On Wednesday, November 21, 2018, Perkasie will witness an event that only happens every century or so – the opening of a new bridge on Walnut Street over the Perkiomen’s East Branch.
The ceremony at 11:30 a.m. is eagerly anticipated: Local residents sorely missed the former bridge for the past 14 months, after Bucks County, Perkasie Borough and contractors started building an impressive new three-span structure linking Perkasie’s Second and Third Wards.
This will be the third known bridge at the Walnut Street location. The first was an open wooden structure, built in 1867. Architect Adam Oscar Martin designed the second bridge, which opened in October 1907. In those times, it was known as the Branch Bridge. An estimated 2,300 barrels of cement were used to build the 1907 bridge.
In 1970, Martin’s bridge received a significant overhaul. Its roadway was widened, a sharp turn was eliminated, a sidewalk was added, and a traffic light was installed when it was reopened on Nov. 25, 1970, after being closed since the summer. Altemose Construction did the work at a cost of $72,000.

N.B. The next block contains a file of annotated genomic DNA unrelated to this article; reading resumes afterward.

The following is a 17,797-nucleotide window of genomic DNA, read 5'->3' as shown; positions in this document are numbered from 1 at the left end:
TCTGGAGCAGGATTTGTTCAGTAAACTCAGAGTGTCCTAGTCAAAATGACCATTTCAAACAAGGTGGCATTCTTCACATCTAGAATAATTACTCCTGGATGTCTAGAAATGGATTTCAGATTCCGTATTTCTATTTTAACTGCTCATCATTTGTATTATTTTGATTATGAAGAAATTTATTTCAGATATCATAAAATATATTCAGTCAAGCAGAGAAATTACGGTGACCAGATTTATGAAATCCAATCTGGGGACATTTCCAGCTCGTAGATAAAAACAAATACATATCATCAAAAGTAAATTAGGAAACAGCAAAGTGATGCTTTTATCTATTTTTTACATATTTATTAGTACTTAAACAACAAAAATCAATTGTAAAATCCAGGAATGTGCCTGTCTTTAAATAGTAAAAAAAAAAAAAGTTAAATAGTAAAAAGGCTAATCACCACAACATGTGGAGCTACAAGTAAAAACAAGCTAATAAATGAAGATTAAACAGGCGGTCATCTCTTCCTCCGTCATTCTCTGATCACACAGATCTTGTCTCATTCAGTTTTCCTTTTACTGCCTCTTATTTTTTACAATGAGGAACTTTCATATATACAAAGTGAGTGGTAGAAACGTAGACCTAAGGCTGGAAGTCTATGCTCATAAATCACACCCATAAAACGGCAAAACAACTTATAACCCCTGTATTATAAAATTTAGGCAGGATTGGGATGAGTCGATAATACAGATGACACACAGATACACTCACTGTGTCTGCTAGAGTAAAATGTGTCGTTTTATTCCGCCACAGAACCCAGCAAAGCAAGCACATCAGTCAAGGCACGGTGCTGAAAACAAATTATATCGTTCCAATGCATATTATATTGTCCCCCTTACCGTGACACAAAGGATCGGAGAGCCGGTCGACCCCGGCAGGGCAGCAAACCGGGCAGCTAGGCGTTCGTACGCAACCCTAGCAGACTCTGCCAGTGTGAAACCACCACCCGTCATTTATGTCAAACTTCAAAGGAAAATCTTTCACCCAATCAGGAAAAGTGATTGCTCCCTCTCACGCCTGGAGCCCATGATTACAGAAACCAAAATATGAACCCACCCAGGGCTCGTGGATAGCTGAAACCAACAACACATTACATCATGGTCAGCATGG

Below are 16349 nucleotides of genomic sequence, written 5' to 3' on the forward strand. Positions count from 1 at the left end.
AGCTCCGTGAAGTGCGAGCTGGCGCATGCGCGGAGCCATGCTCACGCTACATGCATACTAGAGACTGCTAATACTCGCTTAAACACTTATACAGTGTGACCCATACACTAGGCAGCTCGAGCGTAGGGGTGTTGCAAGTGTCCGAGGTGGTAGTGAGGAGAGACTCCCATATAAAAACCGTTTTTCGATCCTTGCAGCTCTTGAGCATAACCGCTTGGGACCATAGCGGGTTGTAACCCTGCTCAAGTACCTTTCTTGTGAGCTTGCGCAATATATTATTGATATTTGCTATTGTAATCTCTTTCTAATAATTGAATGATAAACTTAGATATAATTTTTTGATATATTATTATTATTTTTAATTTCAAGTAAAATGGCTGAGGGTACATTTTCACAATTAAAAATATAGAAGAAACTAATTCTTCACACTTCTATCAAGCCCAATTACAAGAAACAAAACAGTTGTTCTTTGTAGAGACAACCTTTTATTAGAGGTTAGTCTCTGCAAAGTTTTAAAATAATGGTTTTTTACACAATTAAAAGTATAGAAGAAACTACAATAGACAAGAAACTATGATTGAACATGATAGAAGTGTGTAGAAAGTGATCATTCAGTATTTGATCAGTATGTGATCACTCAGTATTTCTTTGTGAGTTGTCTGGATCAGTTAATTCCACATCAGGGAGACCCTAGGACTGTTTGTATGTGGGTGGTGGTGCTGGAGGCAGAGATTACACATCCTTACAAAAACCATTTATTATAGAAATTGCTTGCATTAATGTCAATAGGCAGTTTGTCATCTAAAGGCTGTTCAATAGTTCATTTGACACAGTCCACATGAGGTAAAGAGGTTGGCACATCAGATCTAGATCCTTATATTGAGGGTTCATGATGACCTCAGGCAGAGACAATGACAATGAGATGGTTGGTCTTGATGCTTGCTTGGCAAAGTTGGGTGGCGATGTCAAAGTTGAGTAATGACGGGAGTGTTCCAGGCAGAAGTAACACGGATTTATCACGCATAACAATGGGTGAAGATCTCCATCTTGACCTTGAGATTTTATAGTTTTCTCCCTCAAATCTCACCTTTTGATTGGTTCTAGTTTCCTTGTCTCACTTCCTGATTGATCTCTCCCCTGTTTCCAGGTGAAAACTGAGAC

By 1988, the bridge was falling apart again, and Perkasie borough manager Paul Leonard said a new Walnut Street Bridge would be built in 1990, to be paid for by the state Department of Transportation. Leonard told the Allentown Morning Call that “the arches beneath the bridge are starting to crumble” and local fire trucks couldn’t use the bridge safely.
The bridge project stalled in the 1990s. And in March 2002, PennDOT decided the federal government needed to pay for the Perkasie bridge instead of the state. The project stalled again, and design changes made in 2007 to add railings and intersection improvements restarted a federal review process for another five-year period. After a few more years, the Delaware Valley Regional Planning Commission scheduled construction starting in July 2018.
When that project appeared to stall yet again, Bucks County and the county commissioners stepped up to the plate to pay for the $5 million project, to be reimbursed by the state after its completion.
The new bridge is attractive, has better sidewalks and comes with a left-hand turn signal for northbound traffic. While I’ll miss Martin’s bridge, it’s time had come and the new bridge was needed. Thankfully, the Bucks County commissioners made the project happen – and on time.
We owe them a debt of gratitude, to be sure. On behalf of all Perkasie residents, we are all breathing a sigh of relief. We missed our bridge and are happy to have it back.
Scott Bomboy is a member of Perkasie Borough’s council and planning commission.